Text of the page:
The dust was in no hurry to settle, either, powder-fine as it was. Kirk groped his way along the murky passages, barely able to see. Was it his imagination or were the lights they had fitted in the place failing too?

Ahead of him he heard coughing, and a moment later he came on two more of the scientists. One was limping badly, helped by the other. Kirk paused. "Do either of you know where Mr. Spock was?" he demanded.

"He was beyond where we were... sir," the uninjured man replied. There seemed to be surprise in his voice, and Kirk suddenly realised that his behaviour was not characteristic of his counterpart. In that case, no wonder his men had little respect for him as a person!

"You're on the right way out," he said encouragingly, and went on past them. Then he hesitated.

The smell of burning was getting stronger. He looked back. "When you get out, contact the ship, and have half a dozen men with breathing masks and fire extinguishers sent down. And McCoy - if Mr. Spock is still alive, he may require medical attention." He went on without waiting for an answer.

He carried on, peering into the gloom, trying not to breathe too deeply, fighting the urge to cough since that, he knew, would only serve to draw more dust into his lungs. Then, ahead of him, he saw flickering and knew he had reached the seat of the fire.

Two bodies lay there, pinned down by fallen beams. He stopped at the first one. It was the missing scientist; from the gaping wound on his forehead, he must have died instantly. Kirk moved to the other man - Spock, held down by a beam that was already beginning to burn.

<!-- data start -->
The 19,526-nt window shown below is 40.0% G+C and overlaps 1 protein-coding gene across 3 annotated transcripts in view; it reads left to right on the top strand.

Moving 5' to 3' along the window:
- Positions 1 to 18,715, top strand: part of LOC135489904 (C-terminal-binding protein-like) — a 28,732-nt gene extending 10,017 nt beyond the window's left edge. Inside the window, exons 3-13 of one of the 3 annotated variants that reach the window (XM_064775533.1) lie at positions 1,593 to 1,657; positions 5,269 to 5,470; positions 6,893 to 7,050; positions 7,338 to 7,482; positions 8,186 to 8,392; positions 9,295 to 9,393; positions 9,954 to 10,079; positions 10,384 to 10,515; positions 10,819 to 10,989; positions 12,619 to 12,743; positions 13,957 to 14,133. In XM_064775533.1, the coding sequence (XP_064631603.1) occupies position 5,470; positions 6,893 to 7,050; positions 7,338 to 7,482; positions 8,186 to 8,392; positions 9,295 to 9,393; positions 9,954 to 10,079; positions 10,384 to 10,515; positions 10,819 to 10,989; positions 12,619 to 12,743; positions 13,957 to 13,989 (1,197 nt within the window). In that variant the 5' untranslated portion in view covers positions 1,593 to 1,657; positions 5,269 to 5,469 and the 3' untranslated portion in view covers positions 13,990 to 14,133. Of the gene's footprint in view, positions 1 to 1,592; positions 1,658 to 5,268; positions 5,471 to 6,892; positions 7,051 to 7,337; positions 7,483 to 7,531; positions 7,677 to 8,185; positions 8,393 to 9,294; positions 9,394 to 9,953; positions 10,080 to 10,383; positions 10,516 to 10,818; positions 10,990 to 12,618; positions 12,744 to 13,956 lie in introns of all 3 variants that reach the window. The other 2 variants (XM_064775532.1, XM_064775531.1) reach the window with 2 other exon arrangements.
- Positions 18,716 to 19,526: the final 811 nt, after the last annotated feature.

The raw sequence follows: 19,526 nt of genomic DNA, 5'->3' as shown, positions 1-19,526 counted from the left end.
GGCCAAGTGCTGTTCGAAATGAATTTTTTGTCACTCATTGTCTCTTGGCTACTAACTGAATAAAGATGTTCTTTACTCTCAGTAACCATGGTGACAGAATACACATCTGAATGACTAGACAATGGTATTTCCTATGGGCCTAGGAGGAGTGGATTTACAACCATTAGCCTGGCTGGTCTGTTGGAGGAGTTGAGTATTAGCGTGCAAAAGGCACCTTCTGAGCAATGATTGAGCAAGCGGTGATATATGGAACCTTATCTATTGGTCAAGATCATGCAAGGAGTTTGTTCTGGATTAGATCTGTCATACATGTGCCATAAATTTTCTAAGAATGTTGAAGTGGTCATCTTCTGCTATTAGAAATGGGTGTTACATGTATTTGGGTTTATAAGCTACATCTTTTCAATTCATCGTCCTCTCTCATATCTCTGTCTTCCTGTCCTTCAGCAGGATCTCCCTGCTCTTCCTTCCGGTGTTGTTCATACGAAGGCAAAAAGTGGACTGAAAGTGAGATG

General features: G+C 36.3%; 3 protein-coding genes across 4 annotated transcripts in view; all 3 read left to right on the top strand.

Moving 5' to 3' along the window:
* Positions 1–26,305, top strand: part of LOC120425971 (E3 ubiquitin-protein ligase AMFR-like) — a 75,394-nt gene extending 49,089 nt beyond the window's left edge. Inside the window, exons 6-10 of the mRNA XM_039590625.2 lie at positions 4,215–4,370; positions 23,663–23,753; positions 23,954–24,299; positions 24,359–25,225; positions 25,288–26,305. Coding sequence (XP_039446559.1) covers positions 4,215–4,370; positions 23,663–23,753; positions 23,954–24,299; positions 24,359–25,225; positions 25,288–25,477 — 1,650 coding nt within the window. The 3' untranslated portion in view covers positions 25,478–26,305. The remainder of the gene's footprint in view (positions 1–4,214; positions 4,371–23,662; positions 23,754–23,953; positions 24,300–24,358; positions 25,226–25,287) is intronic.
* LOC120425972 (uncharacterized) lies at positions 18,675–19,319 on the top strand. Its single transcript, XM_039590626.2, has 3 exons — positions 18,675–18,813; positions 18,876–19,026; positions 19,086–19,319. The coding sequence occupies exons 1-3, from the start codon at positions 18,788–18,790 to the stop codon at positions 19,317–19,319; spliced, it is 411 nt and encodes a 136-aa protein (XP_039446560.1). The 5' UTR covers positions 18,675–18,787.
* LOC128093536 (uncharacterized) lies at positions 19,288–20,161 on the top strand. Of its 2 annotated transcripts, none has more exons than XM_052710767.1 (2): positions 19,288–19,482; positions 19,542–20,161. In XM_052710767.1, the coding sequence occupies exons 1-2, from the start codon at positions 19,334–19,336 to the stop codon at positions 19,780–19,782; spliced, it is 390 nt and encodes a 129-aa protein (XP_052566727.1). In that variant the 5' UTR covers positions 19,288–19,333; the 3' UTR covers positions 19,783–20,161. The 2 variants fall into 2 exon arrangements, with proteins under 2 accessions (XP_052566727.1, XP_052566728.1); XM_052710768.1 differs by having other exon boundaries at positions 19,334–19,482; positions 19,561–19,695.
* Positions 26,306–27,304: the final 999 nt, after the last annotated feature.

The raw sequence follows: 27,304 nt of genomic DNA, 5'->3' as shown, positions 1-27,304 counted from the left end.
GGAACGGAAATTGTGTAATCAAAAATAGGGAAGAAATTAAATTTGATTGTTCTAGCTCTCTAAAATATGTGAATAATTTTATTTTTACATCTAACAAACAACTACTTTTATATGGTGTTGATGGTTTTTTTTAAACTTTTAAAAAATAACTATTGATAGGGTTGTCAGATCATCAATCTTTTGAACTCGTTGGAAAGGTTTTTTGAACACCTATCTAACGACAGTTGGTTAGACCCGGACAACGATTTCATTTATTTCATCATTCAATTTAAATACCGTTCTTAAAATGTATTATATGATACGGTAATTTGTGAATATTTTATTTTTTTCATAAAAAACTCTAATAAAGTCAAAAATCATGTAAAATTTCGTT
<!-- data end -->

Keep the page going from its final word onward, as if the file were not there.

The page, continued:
The Vulcan's eyes were closed, and for a moment, Kirk thought that he also was dead. He had to be sure, though, and bent over to touch him. At the touch Spock opened his eyes and looked up. Surprise showed clearly, even in the dim light.

"Are you hurt?" Kirk asked.

"No, sir, but I am unable to move." The voice was even, unemotional, although Spock must have known how close he was to a terrible death.

Kirk stood, and examined the beam. He soon saw how it was jammed, and also that leverage from the top of it would probably shift it relatively easily. Unfortunately, the top was burning.

He looked down at the Vulcan. "Be ready to pull yourself clear," he said. Then, without hesitation, he caught the burning part and pulled.

Pain shot through his hands; he gritted his teeth and continued to apply pressure. The beam shifted slightly; encouraged, he threw all his weight against it. It gave abruptly; a moment later, Spock caught his arm.

"All right, sir - and thank you."

"Let's get out," Kirk replied hoarsely.

Together, they stumbled towards the exit. Halfway there, they met the fire-fighting team, and Kirk hesitated as if to go back.

"No, sir," Spock said with unexpected firmness. There was a new note of respect in his voice. "Your hands need attention."

So Spock knew... well, he would have been stupid not to, Kirk realised.

Fresh air had never been so welcome. McCoy, waiting there alone, hurried over to them, his face questioning.

"Captain Kirk burned his hands," Spock said quietly.

"Let me see them, sir."

Unwillingly, Kirk held them out. Both Spock and McCoy drew in a sharp breath as they saw the damage, and McCoy reached for a hypo.

* * * * * * * *

In sickbay, where McCoy had hustled him to get his hands properly seen to, Kirk faced his counterpart's two most senior officers.

"You are not Captain Kirk," Spock said abruptly. "You resemble him closely, but you are not he. Captain Kirk would never have risked his own safety for me... or for anyone."

Kirk sighed. "I am Captain Kirk," he replied. "But I'm not the Kirk you know. Mr. Spock, Doctor, what do you know of the theory of parallel universes?"

They looked puzzled. "There is the theoretical possibility that they exist... " Spock began.